Inclusive assessment aims to provide equal academic opportunities for all students. It acknowledges that some students have characteristics, distinct from their academic ability, which can make it hard for them to meet assessment requirements in a manner equal to their peers. It incorporates diversity and flexibility in the overall assessment profile, supported by special provisions where these are deemed appropriate and fair.
The UNSW student population is very diverse in its cultural, language and socio-economic composition. Additionally, some 1,000 UNSW students on average each year identify themselves as having a disability. When we adopt inclusive assessment design principles, students have a more equitable academic experience, whatever their background.
Inclusive assessment does not mean lowering academic standards. As long as the learning outcomes can be achieved through equivalent means, inclusive assessment is a mechanism for safeguarding standards while maximising the possibility of success for all students.
In this video, Leanne Dowse (School of Social Sciences & International Studies) discusses the principles of and strategic approaches to inclusive assessment, as well as the key processes for UNSW students and teachers.
When to use inclusive assessment
Students with a disability or ongoing medical condition, who require continual support and cannot be catered for under standard provisions for equivalence, can be granted "Reasonable Accommodation" of their needs. This is distinct from "Special Consideration", which is available to any student who has been affected by a short-term event.
Students must register with Equitable Learning Services to be eligible for Reasonable Accommodation. Equitable Learning Services will then liaise directly with academic staff regarding provisions.
In turn, the provision of Reasonable Accommodation must be equitable and balanced, so as not to disadvantage others in the class.
Usually, teachers set up alternative assessments as part of approved Reasonable Accommodation provisions. An alternative assessment is any change to:
- the standard form of assessment or
- the conditions relating to the assessment
that is made to accommodate the needs of a particular student.
Examples include allowing extra time for exams and assignments, setting assignments in place of exams or presentations, or providing assistive technology.
- minimise the effect of a student's disability on their performance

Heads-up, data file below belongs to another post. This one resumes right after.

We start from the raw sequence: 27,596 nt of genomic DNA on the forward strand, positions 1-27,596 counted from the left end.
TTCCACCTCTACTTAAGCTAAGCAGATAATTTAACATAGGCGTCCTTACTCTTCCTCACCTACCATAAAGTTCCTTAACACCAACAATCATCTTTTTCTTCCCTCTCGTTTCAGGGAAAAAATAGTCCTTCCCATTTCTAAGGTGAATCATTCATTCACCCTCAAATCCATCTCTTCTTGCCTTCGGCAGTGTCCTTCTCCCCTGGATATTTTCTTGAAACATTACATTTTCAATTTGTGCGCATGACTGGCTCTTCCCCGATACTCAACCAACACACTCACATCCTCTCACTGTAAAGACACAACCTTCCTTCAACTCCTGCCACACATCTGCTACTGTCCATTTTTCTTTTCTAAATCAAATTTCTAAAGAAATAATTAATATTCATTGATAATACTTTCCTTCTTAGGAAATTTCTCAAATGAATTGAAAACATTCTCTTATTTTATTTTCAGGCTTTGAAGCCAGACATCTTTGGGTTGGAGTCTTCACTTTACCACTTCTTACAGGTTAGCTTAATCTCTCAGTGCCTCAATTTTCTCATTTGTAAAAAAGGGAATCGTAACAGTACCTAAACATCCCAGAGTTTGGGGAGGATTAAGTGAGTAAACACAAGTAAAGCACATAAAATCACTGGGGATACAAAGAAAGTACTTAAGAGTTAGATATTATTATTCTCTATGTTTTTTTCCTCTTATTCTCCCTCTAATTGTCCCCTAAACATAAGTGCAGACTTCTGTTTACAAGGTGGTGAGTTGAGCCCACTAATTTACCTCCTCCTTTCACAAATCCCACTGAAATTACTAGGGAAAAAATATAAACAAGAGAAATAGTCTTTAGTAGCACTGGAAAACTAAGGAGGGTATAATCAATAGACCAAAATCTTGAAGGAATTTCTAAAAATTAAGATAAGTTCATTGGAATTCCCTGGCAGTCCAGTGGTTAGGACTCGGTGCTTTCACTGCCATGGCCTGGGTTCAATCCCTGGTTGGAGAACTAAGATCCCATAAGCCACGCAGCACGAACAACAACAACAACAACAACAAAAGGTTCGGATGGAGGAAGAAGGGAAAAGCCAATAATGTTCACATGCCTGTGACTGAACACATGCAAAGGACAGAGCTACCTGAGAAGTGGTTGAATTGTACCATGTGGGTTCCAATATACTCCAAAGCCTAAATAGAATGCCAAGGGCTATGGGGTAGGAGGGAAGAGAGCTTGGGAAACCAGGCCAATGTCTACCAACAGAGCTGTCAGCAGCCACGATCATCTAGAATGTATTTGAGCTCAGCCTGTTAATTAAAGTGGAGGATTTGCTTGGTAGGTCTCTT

- allow the marker to see beyond the disability to the student's knowledge and skills
- place students with a disability on a more equal footing
- do not aim to give them any kind of advantage.
A student may fail an assessment task despite their teacher having made adjustments to accommodate a special requirement. This may simply mean that they have not mastered the course material to the necessary standard. If this is the case, a fail grade is appropriate.
In accordance with the right to privacy, students have no obligation to disclose a disability. However, for students to receive specialist services and support, they must register their disability status with Equitable Learning Services. The Unit can arrange any special provisions with academic staff on the student's behalf, including adjustments to assessment requirements.
Many students do not disclose their disability, and thus do not access the services that Equitable Learning Services offers. This is most common for students with mental-health issues.
If you adopt an inclusive approach to assessment by constructing an assessment profile that is varied and flexible, students feel less pressure to disclose aspects of their own background that they do not want known.
Many disabilities are invisible or episodic. For example, a significant number of students have mental health issues. Even if a disability is visible (wheelchairs or guide dogs may be obvious indicators) it is always preferable to discuss with the student what assistance or accommodation they may need, rather than make potentially inaccurate assumptions about how their condition will affect their learning. This principle holds true for all students, no matter what their social or cultural background is.
Inclusive assessment enables an equal learning platform for all students by:
- recognising student diversity and different learning styles
- maintaining academic standards while offering flexibility and assessment choice